Presale housing project prices gained modestly across northern Taiwan last quarter due to higher construction costs, with healthy demand and low interest rates also lending support, the Chinese-language Housing Monthly (住展雜誌) reported yesterday.
Presale housing projects, for which noticeable price hikes last year prompted the government to tighten credit controls and step up lending inspections, saw prices climb, even in the less popular counties of Yilan and Keelung, the report showed.
“The price hikes are likely to continue this year, despite the latest wave of selective credit controls that slow, but do not stop, the pace of the increase,” said Ho Shih-chang (何世昌), the magazine’s research manager.
Photo: Hsu Yi-ping, Taipei Times
The price upturn would be steeper if it was not for the credit controls that cap the loan-to-value ratios at 55 to 65 percent for corporate and multiple home owners as well as for unsold houses and land financing, Ho said.
In Taoyuan, presale housing prices gained 2.5 percent from a quarter earlier to NT$244,000 per ping (3.3m2), with gains most evident in properties near Taoyuan International Airport and the high-speed rail station, Ho said, adding that presale housing prices rose 8.4 percent from a year earlier.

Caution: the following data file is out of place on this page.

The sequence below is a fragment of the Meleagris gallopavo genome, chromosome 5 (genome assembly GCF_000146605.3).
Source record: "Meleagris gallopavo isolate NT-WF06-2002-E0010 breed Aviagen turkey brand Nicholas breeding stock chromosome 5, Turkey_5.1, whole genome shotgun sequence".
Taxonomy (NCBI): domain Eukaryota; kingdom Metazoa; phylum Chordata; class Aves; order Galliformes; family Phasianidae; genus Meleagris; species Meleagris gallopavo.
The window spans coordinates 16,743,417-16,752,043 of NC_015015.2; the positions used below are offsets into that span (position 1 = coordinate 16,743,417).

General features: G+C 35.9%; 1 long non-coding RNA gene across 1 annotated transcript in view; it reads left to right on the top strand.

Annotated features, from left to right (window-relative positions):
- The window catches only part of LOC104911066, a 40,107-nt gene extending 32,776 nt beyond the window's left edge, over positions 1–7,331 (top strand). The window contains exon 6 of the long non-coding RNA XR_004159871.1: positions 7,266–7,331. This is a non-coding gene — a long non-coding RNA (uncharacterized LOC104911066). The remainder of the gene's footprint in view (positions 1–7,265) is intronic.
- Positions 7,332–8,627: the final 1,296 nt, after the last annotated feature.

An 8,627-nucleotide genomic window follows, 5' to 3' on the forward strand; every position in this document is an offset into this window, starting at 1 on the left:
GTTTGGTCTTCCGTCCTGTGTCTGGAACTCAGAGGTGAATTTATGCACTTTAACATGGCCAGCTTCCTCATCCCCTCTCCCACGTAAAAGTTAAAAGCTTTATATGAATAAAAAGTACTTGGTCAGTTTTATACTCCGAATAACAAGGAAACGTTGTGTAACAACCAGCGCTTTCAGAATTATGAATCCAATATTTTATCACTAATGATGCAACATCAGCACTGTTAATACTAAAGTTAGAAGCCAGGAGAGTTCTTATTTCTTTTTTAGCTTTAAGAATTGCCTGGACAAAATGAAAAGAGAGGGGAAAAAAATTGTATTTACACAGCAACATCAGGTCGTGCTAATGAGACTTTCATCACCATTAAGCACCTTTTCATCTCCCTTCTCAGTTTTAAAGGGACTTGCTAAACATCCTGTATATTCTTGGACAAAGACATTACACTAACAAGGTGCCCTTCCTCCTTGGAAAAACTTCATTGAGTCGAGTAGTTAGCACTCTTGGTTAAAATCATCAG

Prices in Yilan emerged from years of corrections to grow 3.9 percent quarterly and 2.9 percent annually to NT$213,000, Ho said.
While Yilan is popular among tourists, it is less attractive for housing investment due to long travel times to Taipei, Ho said.
The government’s plan to extend the high-speed railway system to Yilan has reversed that trend, he said.
Presale housing prices in Keelung saw a 2.4 percent increase quarterly and yearly to a record of NT$216,000 per ping, spurred by upscale housing projects, Ho said.
In Hsinchu, the most notorious area for sales increases, prices edged up 0.9 percent quarter-on-quarter and 3.1 percent annually to NT$232,000, Ho said.
Developers and builders have slightly slowed activity, but their conservative approach could fuel price hikes due to lower supply amid sturdy demand, he said.
In Taipei, presale housing prices increased 1.1 percent quarter-on-quarter to NT$886,000 per ping, or 4.5 percent annually, he said.
Housing prices in New Taipei City rose 1 percent to NT$407,000 per ping, or 3.8 percent annually, Ho said.
The prospect of rezoning has bolstered the market in New Taipei City’s Banciao (板橋), Sindian (新店) and Sinjhuang (新莊) districts, he said.
Ho suggested potential buyers with real demand to take action, as the chance for price corrections is slim in the next few years.
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